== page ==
Communication was just part of the battle: customer service would prove more critical. "We were very clear that Airtel will be a service-led brand," says Mittal.
Accordingly, Airtel was the first cellular service provider to start customer centres (called Airtel connects), where customers could pay their bills, apply for new connections and touch and feel new handset models.
The way to the future, though, seems to be through product innovations such as easy charge (recharging prepaid connection through SMS), hello tunes, the Blackberry option, stock tickers and M-cheques (mobile credit cards).
The customer care centres, too, are metamorphosing into "relationship centres", one-stop shops where subscribers can not only pay their bills and have their queries answered, they can shop for new phones, surf the net and enjoy a cup of coffee. "What matters is what the customers want," points out Mittal.
Hutch: Colour coded
Back in 1995, using "Hello Bombay" as the tagline, and pitted against consumer electronic giant BPL, the campaign for the unknown Max Touch got underway. Says Narayan Kumar, executive creative director, TBWA Anthem, part of Mudra's creative team for Max Touch, "We consciously decided to cultivate the brand personality as foreign."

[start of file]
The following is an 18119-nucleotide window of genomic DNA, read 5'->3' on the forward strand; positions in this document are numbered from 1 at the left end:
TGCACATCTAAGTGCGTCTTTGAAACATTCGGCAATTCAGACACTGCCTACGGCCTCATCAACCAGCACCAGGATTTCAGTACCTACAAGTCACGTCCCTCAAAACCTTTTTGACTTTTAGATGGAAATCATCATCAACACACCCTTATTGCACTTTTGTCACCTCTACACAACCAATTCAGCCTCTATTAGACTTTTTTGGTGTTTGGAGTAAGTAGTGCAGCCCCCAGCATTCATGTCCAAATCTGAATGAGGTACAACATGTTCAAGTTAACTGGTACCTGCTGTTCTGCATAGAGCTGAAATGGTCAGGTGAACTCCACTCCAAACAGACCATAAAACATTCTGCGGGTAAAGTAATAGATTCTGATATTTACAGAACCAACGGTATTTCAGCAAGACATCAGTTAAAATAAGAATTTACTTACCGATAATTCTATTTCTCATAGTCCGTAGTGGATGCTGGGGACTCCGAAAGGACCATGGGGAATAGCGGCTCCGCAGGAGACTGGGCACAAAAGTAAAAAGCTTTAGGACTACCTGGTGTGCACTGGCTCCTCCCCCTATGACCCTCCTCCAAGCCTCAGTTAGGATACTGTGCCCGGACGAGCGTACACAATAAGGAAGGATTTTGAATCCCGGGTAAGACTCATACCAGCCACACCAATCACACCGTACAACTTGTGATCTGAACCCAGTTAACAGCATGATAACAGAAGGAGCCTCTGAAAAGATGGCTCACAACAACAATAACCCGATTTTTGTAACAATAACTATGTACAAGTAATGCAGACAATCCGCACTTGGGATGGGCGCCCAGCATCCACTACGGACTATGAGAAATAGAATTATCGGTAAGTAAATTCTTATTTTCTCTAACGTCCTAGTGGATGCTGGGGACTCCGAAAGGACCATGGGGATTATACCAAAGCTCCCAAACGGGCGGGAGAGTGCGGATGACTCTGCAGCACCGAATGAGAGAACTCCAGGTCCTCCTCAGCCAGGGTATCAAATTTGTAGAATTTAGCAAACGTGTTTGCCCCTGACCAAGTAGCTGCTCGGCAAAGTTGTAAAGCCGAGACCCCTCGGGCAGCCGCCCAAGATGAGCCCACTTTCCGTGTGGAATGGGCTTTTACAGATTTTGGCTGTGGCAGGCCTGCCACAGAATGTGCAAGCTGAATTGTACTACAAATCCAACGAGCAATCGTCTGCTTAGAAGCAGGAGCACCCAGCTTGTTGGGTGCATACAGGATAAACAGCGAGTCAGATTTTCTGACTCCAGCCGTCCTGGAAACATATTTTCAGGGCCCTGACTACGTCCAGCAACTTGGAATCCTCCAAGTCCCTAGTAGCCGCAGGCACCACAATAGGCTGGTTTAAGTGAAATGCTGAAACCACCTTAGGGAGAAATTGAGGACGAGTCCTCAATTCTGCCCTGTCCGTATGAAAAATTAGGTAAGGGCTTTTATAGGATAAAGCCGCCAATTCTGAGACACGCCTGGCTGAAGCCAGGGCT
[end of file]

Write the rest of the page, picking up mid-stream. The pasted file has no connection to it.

The international pedigree was underlined by the baseline "World in your pocket", but local relevance was built using celebrities to endorse the brand ("Citizens of Mumbai"). Like Airtel, Hutch, too, needed to educate consumers about cellular telephony. So, it also had ads like "Can I call STD?", "Can I use my phone in a lift?" "What is airtime?"
International was believed to be synonymous with sophisticated, and the customer service reflected that. Max Touch introduced Integrated Voice Response systems, and for face-to-face interactions, it had swanky customer spaces with smartly dressed executives who had been trained in customer relationships.
"The advertising and the delivery of services were in tandem, something that continued with Orange and Hutchison affiliates," says Gangadharan Menon, director, Octane Communications, then a member of Narayan's creative team.